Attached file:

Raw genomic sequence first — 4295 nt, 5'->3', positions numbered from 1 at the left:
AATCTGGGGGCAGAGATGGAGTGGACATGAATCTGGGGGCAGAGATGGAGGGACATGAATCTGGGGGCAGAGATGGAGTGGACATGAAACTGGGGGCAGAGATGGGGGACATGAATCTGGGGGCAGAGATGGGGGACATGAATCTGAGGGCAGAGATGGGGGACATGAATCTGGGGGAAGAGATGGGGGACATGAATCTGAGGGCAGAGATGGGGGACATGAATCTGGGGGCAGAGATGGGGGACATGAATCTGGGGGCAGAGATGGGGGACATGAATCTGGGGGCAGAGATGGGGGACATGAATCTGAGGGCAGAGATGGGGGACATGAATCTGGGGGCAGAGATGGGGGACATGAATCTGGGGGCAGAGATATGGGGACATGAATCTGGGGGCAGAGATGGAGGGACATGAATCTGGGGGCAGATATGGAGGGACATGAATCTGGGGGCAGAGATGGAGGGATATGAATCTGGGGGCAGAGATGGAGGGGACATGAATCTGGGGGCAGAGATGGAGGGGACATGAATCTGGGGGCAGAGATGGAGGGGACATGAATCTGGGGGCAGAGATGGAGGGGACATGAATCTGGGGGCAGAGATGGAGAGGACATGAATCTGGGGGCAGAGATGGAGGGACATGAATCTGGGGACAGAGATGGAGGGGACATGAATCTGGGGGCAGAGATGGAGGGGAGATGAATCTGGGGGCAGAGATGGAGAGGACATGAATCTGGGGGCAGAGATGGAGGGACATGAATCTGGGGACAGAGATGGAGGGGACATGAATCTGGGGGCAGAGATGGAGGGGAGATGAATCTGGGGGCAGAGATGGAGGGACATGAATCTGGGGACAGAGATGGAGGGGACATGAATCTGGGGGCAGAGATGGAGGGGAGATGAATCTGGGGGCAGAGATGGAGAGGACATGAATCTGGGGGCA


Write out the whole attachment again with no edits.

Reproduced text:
Raw genomic sequence first — 4295 nt, 5'->3', positions numbered from 1 at the left:
AATCTGGGGGCAGAGATGGAGTGGACATGAATCTGGGGGCAGAGATGGAGGGACATGAATCTGGGGGCAGAGATGGAGTGGACATGAAACTGGGGGCAGAGATGGGGGACATGAATCTGGGGGCAGAGATGGGGGACATGAATCTGAGGGCAGAGATGGGGGACATGAATCTGGGGGAAGAGATGGGGGACATGAATCTGAGGGCAGAGATGGGGGACATGAATCTGGGGGCAGAGATGGGGGACATGAATCTGGGGGCAGAGATGGGGGACATGAATCTGGGGGCAGAGATGGGGGACATGAATCTGAGGGCAGAGATGGGGGACATGAATCTGGGGGCAGAGATGGGGGACATGAATCTGGGGGCAGAGATATGGGGACATGAATCTGGGGGCAGAGATGGAGGGACATGAATCTGGGGGCAGATATGGAGGGACATGAATCTGGGGGCAGAGATGGAGGGATATGAATCTGGGGGCAGAGATGGAGGGGACATGAATCTGGGGGCAGAGATGGAGGGGACATGAATCTGGGGGCAGAGATGGAGGGGACATGAATCTGGGGGCAGAGATGGAGGGGACATGAATCTGGGGGCAGAGATGGAGAGGACATGAATCTGGGGGCAGAGATGGAGGGACATGAATCTGGGGACAGAGATGGAGGGGACATGAATCTGGGGGCAGAGATGGAGGGGAGATGAATCTGGGGGCAGAGATGGAGAGGACATGAATCTGGGGGCAGAGATGGAGGGACATGAATCTGGGGACAGAGATGGAGGGGACATGAATCTGGGGGCAGAGATGGAGGGGAGATGAATCTGGGGGCAGAGATGGAGGGACATGAATCTGGGGACAGAGATGGAGGGGACATGAATCTGGGGGCAGAGATGGAGGGGAGATGAATCTGGGGGCAGAGATGGAGAGGACATGAATCTGGGGGCA